The key to surviving teenage woes is to know who you are, according to the new president of the LDS Church's Young Women General Presidency.
Speaking during a press conference Sunday between sessions of the 178th Annual General Conference of The Church of Jesus Christ of Latter-day Saints, Sister Elaine S. Dalton said she will work with her counselors to help young women across the world "understand that they are daughters of a Heavenly Father who loves them."
"I don't know of any situation or any difficulty that we have to face alone when we know who we are," Sister Dalton said.
Sister Dalton knows the church's outreach to teenage girls well, having served as both second and first counselor before she was sustained as Young Women General president during conference proceedings on Saturday.
Her new first counselor, Sister Mary N. Cook, was moved up from her former position as second counselor. Sister Ann M. Dibb, a former Young Women General Board member, was called Saturday as Sister Dalton's second counselor. Sister Dibb is President Thomas S. Monson's daughter and previously served as a member of the Young Women General Board.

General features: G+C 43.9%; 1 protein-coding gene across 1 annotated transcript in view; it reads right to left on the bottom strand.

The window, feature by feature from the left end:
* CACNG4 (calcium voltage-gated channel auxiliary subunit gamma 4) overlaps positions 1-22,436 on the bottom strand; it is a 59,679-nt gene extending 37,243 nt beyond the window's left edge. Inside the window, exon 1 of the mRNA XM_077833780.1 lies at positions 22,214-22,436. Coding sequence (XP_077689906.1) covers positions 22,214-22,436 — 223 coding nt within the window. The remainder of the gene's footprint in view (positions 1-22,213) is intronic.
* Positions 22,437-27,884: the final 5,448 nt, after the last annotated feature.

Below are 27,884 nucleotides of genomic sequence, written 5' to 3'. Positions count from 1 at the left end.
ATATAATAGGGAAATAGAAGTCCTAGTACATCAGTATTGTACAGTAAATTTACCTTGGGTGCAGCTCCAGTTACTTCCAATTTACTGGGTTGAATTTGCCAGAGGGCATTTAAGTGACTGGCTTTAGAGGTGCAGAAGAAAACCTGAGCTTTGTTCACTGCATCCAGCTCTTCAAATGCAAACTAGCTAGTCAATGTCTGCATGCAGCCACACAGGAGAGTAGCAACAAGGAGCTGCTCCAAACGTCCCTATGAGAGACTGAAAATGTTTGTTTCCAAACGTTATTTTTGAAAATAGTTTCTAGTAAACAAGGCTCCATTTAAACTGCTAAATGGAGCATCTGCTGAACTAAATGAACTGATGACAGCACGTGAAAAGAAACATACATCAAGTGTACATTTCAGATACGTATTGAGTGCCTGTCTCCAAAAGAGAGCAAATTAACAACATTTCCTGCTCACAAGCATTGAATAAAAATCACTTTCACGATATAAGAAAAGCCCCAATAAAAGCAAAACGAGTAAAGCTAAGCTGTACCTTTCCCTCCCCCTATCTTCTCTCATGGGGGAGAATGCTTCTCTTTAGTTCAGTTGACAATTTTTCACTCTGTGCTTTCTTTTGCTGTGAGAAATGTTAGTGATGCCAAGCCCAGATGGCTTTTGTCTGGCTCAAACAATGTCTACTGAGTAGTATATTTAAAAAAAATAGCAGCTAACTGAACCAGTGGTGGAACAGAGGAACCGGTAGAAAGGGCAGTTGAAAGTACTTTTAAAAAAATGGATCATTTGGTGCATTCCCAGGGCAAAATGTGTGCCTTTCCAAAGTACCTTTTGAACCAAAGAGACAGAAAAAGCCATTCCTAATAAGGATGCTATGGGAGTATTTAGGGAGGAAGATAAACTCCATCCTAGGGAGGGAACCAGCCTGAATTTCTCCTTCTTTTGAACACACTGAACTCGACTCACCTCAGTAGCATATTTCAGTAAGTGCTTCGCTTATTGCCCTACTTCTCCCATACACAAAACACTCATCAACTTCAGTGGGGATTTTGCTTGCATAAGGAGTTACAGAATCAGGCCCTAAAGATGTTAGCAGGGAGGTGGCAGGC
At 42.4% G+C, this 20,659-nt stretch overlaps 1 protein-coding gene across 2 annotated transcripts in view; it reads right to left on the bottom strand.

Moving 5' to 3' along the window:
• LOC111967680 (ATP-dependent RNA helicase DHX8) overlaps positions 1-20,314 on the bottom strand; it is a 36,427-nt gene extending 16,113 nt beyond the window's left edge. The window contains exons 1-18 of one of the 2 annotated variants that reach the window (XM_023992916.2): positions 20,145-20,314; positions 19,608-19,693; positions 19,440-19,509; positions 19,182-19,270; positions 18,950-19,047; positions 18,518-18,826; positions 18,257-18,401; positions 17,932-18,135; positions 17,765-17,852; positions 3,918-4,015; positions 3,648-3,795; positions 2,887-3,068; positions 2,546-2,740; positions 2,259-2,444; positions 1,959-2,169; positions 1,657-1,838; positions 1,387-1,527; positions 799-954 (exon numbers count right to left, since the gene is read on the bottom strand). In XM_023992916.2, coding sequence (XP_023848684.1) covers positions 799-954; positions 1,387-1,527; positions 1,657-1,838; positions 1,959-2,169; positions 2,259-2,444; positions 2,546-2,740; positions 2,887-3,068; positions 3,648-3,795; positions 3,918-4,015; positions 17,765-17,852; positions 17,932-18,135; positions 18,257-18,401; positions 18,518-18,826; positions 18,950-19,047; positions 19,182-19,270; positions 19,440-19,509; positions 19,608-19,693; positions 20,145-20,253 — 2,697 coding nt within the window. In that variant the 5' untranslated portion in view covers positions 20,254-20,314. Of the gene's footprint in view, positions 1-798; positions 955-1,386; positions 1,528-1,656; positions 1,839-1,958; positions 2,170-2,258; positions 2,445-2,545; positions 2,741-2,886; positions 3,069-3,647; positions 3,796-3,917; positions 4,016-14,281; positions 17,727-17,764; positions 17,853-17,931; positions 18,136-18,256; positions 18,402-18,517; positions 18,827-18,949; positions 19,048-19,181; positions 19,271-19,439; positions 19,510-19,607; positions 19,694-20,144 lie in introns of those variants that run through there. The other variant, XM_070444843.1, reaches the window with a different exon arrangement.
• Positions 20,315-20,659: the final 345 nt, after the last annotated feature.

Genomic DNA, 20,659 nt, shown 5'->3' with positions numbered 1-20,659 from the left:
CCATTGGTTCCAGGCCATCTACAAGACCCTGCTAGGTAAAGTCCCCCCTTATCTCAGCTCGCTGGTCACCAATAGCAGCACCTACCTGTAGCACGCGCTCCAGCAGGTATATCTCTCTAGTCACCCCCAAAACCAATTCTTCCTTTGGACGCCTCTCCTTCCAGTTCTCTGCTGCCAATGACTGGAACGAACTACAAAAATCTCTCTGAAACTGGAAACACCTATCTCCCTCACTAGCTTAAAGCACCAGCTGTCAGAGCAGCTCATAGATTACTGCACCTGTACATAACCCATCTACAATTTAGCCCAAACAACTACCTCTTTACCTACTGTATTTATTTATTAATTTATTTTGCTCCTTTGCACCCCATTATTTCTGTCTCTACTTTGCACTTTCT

Sister Cook has traveled across the world in various church callings with her husband and said despite the many differences among young women globally, they face common challenges.
"They get such confusing messages from the world about really who they aren't," Sister Cook said. "And the gospel can really help them to know that they are a daughter of our Heavenly Father. When they know that he loves them and that they can do all things with his help, they become new people."
Sister Dibb said young women can "be a beacon to those who want to find a better way. But it's going to require that these young women step up and do their part."
"They have to exercise obedience as they strive to build their own testimonies. Because that is what the Lord wants for each one of them, that they know that they are daughters of God."
The new presidency will also urge young women to get an education and to be virtuous in a world that doesn't value virtue or modesty.
When asked how to combat the growing problem of inactivity of women between the ages of 18 and 30, Sister Dalton said both the church's Young Women and Relief Society leaders are well aware of the problem and have been pondering a solution for the past five to 10 years."You will see a great outreach in the future toward that segment of young women," Sister Dalton said. "We'll prepare the foundation and Relief Society will take them across the bridge and into this next phase of their life."